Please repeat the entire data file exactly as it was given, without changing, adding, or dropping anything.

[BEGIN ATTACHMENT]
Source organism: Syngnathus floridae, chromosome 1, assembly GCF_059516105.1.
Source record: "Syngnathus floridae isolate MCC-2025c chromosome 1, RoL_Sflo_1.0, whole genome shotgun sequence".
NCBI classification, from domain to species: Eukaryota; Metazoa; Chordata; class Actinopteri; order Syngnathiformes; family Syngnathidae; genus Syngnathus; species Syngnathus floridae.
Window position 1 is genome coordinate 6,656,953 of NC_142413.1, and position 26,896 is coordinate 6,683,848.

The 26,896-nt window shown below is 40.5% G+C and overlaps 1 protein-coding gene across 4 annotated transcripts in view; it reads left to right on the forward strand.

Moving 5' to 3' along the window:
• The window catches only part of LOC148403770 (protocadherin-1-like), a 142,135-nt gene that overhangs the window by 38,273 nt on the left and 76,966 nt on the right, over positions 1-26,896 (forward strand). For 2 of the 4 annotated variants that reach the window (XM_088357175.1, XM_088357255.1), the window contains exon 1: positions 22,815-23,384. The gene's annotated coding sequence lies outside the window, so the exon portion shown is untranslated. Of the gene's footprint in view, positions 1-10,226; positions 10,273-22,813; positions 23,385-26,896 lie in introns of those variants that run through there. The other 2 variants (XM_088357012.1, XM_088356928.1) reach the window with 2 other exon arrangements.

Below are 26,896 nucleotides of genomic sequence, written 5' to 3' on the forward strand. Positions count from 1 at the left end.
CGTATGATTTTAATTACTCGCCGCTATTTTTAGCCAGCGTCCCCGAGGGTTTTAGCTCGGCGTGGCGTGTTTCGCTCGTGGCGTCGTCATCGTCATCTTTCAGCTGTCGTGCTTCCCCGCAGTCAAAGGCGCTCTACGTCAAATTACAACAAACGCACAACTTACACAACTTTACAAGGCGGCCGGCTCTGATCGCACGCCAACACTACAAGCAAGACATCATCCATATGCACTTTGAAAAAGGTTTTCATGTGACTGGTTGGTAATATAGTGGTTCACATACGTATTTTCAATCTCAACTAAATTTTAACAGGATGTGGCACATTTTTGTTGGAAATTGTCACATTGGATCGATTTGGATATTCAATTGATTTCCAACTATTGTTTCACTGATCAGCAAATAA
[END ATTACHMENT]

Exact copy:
Source organism: Syngnathus floridae, chromosome 1, assembly GCF_059516105.1.
Source record: "Syngnathus floridae isolate MCC-2025c chromosome 1, RoL_Sflo_1.0, whole genome shotgun sequence".
NCBI classification, from domain to species: Eukaryota; Metazoa; Chordata; class Actinopteri; order Syngnathiformes; family Syngnathidae; genus Syngnathus; species Syngnathus floridae.
Window position 1 is genome coordinate 6,656,953 of NC_142413.1, and position 26,896 is coordinate 6,683,848.

The 26,896-nt window shown below is 40.5% G+C and overlaps 1 protein-coding gene across 4 annotated transcripts in view; it reads left to right on the forward strand.

Moving 5' to 3' along the window:
• The window catches only part of LOC148403770 (protocadherin-1-like), a 142,135-nt gene that overhangs the window by 38,273 nt on the left and 76,966 nt on the right, over positions 1-26,896 (forward strand). For 2 of the 4 annotated variants that reach the window (XM_088357175.1, XM_088357255.1), the window contains exon 1: positions 22,815-23,384. The gene's annotated coding sequence lies outside the window, so the exon portion shown is untranslated. Of the gene's footprint in view, positions 1-10,226; positions 10,273-22,813; positions 23,385-26,896 lie in introns of those variants that run through there. The other 2 variants (XM_088357012.1, XM_088356928.1) reach the window with 2 other exon arrangements.

Below are 26,896 nucleotides of genomic sequence, written 5' to 3' on the forward strand. Positions count from 1 at the left end.
CGTATGATTTTAATTACTCGCCGCTATTTTTAGCCAGCGTCCCCGAGGGTTTTAGCTCGGCGTGGCGTGTTTCGCTCGTGGCGTCGTCATCGTCATCTTTCAGCTGTCGTGCTTCCCCGCAGTCAAAGGCGCTCTACGTCAAATTACAACAAACGCACAACTTACACAACTTTACAAGGCGGCCGGCTCTGATCGCACGCCAACACTACAAGCAAGACATCATCCATATGCACTTTGAAAAAGGTTTTCATGTGACTGGTTGGTAATATAGTGGTTCACATACGTATTTTCAATCTCAACTAAATTTTAACAGGATGTGGCACATTTTTGTTGGAAATTGTCACATTGGATCGATTTGGATATTCAATTGATTTCCAACTATTGTTTCACTGATCAGCAAATAA